Whenever my perusal of the books that contain the framework of the game we love so much generates a question, I try to look at it from all angles. While that might seem like "the most common" approach, things aren't always as they appear.
With regards to any point of contention or curiosity, we should consider that most sage advice of the authors: The First Rule (sidebar, page seven of the Core Rulebook). It reads, in part,
"If any other rule gets in the way of your fun, as long as your group agrees, you can alter or ignore it to fit your story. The true goal of Pathfinder is for everyone to enjoy themselves."
Personally, I feel that judicious application of The First Rule could resolve many of the questions that we come up with. However, as a player and GM I understand the desire to have all the tees crossed an eyes dotted, so I'll dive a little deeper with my answer.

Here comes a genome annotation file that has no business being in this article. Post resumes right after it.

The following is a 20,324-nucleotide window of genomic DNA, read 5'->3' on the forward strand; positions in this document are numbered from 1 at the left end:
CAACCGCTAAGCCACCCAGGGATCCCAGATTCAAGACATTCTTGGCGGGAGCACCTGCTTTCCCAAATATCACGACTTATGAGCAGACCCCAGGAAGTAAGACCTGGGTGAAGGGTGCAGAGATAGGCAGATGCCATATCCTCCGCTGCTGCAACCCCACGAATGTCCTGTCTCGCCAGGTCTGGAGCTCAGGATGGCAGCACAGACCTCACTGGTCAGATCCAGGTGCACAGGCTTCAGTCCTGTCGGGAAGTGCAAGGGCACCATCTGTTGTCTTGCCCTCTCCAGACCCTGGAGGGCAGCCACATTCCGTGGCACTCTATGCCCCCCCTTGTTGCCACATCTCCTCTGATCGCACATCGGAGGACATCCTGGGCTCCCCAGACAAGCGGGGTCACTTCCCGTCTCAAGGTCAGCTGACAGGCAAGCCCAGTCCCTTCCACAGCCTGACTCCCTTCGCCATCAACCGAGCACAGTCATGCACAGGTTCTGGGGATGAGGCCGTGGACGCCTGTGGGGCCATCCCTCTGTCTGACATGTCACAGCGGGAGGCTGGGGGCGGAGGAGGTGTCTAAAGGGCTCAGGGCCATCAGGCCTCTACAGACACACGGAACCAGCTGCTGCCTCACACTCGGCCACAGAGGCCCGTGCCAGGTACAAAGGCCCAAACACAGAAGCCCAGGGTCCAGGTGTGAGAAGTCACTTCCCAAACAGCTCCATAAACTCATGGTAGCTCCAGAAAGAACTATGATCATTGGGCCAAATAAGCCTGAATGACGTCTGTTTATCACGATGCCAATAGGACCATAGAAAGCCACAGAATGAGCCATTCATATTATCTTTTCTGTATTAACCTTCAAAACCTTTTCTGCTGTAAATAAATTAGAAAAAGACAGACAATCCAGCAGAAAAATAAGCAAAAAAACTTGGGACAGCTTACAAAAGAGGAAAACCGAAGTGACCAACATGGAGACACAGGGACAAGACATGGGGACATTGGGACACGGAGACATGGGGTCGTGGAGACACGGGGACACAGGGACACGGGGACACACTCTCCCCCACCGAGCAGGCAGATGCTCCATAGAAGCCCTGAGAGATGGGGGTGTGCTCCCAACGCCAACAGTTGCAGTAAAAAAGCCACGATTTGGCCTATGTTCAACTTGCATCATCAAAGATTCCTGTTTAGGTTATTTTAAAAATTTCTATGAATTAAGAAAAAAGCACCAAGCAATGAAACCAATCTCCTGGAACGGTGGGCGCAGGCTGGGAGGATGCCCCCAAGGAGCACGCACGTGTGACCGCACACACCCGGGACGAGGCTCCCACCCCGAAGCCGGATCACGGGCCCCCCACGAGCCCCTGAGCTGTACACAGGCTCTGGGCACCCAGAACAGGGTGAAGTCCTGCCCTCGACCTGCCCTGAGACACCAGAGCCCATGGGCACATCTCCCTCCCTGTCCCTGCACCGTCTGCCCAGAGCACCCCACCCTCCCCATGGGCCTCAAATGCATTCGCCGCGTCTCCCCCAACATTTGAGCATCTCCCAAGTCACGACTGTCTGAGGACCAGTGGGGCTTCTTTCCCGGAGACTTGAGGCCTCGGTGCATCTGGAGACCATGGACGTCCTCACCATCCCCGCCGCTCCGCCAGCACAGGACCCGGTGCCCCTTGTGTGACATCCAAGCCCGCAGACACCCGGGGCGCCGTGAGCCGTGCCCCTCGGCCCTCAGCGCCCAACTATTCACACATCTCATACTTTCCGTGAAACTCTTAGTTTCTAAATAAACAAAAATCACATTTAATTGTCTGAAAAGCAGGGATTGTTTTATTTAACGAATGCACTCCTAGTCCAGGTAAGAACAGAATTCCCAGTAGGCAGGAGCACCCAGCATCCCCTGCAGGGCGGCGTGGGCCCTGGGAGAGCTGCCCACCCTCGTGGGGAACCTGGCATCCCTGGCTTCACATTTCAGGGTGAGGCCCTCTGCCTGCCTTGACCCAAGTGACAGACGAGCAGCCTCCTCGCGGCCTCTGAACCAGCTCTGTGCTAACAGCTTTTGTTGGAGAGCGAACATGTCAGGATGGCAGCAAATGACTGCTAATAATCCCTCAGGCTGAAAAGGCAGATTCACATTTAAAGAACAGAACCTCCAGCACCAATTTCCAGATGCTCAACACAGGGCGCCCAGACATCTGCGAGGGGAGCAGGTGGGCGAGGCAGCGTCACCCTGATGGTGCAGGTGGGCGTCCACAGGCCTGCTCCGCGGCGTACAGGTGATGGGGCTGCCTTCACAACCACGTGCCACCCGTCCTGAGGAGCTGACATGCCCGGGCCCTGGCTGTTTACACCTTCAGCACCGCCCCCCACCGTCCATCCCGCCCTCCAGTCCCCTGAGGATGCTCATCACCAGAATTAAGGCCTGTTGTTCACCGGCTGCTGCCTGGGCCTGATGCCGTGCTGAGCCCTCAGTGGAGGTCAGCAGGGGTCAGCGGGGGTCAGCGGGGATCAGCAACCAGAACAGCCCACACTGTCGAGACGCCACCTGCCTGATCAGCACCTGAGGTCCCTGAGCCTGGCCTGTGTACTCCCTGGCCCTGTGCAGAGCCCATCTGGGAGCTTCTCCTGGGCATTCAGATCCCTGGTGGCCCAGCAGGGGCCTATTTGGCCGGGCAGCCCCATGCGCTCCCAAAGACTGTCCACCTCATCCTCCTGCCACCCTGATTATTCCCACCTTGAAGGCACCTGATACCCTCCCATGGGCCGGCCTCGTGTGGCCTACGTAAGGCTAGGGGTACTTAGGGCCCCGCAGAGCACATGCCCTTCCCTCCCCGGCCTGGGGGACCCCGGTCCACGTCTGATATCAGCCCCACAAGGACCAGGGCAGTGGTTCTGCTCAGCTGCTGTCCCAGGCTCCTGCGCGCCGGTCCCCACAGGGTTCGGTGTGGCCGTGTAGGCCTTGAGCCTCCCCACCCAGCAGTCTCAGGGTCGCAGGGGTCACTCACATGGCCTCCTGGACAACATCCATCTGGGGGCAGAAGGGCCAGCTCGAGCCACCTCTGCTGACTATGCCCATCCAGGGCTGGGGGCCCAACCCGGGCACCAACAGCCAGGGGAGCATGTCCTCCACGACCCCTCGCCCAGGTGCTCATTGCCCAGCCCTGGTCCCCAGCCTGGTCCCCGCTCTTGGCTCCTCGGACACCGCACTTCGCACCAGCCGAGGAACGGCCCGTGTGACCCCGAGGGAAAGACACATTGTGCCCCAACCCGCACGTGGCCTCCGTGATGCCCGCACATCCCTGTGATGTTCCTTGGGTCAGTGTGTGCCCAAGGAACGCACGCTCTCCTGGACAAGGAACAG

With their once-in-a-generation genius-level intellect, eccentric behavior, and constant studies and experiments, alchemists and wizards might be viewed as kindred spirits. Commonly seen as socially inept book worms, their thirst for knowledge typically has them referencing numerous tomes, forever uncovering new ways in which to be prepared for the next adventure. Who really keeps track of all those books anyway? My point? Wizards can learn new spells through research (reading them somewhere else for the most part). When a spellbook gets full what does a wizard do? Starts a new one! As long as the wizard pays the cost (in time and coin) then they are able to learn new spells. Why not do the same thing with alchemical formulae. So long as the cost is paid, does it really matter where the formula comes from?
Additionally, alchemists tend to be intelligent, wily, and elusive. Have you ever seen a particularly buff alchemist? More books means more bulk. No matter if it's due to weight or space (or even just convenience) these types of issues usually work themselves out.
I'll finish my rambling by rounding back to my original point: In the end it is, after all, just a game. It is a known fact that an individual must be at least this tall - intellectually speaking - to play Pathfinder well. Every once in a while we need to use that power for good, and just enjoy ourselves.